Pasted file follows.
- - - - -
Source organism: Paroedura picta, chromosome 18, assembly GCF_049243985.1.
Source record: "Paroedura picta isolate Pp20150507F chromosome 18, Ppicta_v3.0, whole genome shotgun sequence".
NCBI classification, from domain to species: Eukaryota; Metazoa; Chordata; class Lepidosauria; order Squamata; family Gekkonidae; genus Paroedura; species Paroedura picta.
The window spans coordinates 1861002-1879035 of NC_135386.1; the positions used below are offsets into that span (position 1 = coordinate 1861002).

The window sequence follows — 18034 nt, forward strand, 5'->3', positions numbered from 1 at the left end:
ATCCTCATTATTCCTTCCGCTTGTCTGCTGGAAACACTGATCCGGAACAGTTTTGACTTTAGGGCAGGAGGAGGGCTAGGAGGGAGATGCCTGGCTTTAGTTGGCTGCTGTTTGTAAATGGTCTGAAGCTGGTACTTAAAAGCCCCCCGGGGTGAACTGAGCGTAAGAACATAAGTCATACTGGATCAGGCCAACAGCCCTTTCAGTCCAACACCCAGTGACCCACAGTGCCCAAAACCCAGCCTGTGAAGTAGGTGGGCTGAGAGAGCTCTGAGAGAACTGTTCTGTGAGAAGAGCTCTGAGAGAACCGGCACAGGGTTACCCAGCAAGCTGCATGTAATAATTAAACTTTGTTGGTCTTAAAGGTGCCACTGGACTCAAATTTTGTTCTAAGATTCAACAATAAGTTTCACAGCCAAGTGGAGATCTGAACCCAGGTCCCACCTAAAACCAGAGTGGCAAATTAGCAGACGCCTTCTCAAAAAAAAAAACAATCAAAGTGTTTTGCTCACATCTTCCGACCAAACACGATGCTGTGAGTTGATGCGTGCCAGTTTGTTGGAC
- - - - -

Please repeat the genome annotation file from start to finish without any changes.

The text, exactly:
Source organism: Paroedura picta, chromosome 18, assembly GCF_049243985.1.
Source record: "Paroedura picta isolate Pp20150507F chromosome 18, Ppicta_v3.0, whole genome shotgun sequence".
NCBI classification, from domain to species: Eukaryota; Metazoa; Chordata; class Lepidosauria; order Squamata; family Gekkonidae; genus Paroedura; species Paroedura picta.
The window spans coordinates 1861002-1879035 of NC_135386.1; the positions used below are offsets into that span (position 1 = coordinate 1861002).

The window sequence follows — 18034 nt, forward strand, 5'->3', positions numbered from 1 at the left end:
ATCCTCATTATTCCTTCCGCTTGTCTGCTGGAAACACTGATCCGGAACAGTTTTGACTTTAGGGCAGGAGGAGGGCTAGGAGGGAGATGCCTGGCTTTAGTTGGCTGCTGTTTGTAAATGGTCTGAAGCTGGTACTTAAAAGCCCCCCGGGGTGAACTGAGCGTAAGAACATAAGTCATACTGGATCAGGCCAACAGCCCTTTCAGTCCAACACCCAGTGACCCACAGTGCCCAAAACCCAGCCTGTGAAGTAGGTGGGCTGAGAGAGCTCTGAGAGAACTGTTCTGTGAGAAGAGCTCTGAGAGAACCGGCACAGGGTTACCCAGCAAGCTGCATGTAATAATTAAACTTTGTTGGTCTTAAAGGTGCCACTGGACTCAAATTTTGTTCTAAGATTCAACAATAAGTTTCACAGCCAAGTGGAGATCTGAACCCAGGTCCCACCTAAAACCAGAGTGGCAAATTAGCAGACGCCTTCTCAAAAAAAAAAACAATCAAAGTGTTTTGCTCACATCTTCCGACCAAACACGATGCTGTGAGTTGATGCGTGCCAGTTTGTTGGAC